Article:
(F1), type of racecar used in Grand Prix automobile racing. Capable of speeds exceeding 230 mph (370 kph), the technologically sophisticated F1 cars are low-slung, open-wheeled, single-seat vehicles with powerful mid-engines, air foils, electronic aids, special suspensions, and large tires. They are usually smaller and more maneuverable than similar “Indy-type” racecars. Grand Prix races are usually held on special closed-circuit racetracks, although some (e.g., Monaco Grand Prix) take place on closed streets in and around cities. The design of the F1 cars and rules of F1 racing are under the control of the Paris-based Fédération International de l'Automobile (FIA). The first Grand Prix auto race was held in France in 1906, but it was not until after World War II that F1 racing was born; it soon became one of the world's most popular—and most expensive—sports.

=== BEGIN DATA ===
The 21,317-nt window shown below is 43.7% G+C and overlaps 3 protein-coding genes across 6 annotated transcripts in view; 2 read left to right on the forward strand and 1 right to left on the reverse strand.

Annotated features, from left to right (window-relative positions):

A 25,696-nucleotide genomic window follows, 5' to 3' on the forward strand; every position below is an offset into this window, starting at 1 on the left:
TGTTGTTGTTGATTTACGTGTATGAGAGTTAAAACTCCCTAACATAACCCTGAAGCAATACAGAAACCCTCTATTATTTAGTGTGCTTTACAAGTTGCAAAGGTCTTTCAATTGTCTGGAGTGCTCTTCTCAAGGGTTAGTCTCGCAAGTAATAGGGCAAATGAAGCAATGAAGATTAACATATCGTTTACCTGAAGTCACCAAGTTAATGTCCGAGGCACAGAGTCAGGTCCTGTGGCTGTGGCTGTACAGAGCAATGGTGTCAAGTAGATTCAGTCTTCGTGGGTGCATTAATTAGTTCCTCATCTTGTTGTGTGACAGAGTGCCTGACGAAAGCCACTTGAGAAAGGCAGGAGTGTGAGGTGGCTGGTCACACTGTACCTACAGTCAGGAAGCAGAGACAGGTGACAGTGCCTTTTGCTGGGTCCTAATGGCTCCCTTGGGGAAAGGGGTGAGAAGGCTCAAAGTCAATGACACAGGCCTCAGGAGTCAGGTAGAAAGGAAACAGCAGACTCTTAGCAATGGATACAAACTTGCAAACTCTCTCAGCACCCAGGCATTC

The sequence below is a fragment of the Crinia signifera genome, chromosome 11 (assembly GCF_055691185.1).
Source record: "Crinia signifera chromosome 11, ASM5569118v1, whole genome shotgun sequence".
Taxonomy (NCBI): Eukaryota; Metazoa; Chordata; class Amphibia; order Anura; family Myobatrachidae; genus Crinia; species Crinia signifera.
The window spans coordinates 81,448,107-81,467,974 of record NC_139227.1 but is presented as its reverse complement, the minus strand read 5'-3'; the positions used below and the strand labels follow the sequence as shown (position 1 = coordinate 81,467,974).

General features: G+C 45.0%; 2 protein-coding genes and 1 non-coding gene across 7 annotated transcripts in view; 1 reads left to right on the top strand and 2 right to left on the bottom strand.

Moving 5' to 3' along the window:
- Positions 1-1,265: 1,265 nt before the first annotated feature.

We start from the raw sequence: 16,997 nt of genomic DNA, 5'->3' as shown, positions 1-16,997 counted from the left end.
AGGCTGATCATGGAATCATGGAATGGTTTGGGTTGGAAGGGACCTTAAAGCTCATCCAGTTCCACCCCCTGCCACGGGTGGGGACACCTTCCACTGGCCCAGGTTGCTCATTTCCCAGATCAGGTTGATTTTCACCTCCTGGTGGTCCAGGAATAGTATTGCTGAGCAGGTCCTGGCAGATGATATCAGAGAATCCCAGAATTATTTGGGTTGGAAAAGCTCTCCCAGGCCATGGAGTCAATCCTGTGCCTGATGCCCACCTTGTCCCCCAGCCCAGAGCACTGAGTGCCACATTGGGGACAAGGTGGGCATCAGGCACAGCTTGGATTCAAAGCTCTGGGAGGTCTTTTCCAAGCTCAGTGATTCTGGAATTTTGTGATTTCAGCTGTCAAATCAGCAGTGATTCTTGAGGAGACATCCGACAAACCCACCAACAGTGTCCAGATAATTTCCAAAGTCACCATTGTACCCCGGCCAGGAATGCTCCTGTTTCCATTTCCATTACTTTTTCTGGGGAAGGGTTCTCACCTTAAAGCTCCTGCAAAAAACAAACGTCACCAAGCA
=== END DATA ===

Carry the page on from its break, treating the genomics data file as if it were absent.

Today's Grand Prix races feature national teams and a standard racing circuit. F1 racecars are usually made by major automobile manufacturers called constructors—Ferrari, Porsche, Mercedes-Benz (Daimler), Renault, Toyota, and others—and are maintained by full-time teams. The teams are usually sponsored by large corporations, often in cooperation with an automobile company; some are sponsored solely by car companies. F1 racing was traditionally centered in Europe, but F1 Grand Prix races are now held worldwide. Since 1950 the FIA has declared an annual F1 world champion constructor and driver. Among the best-known drivers are Argentina's Juan Fangio (1950s), Britain's Jackie Stewart (1960s–70s), America's Mario Andretti (1978), Austria's Niki Lauda (1970s–80s), France's Alain Prost (1980s–90s), and Germany's Michael Schumacher (1990s–2000s).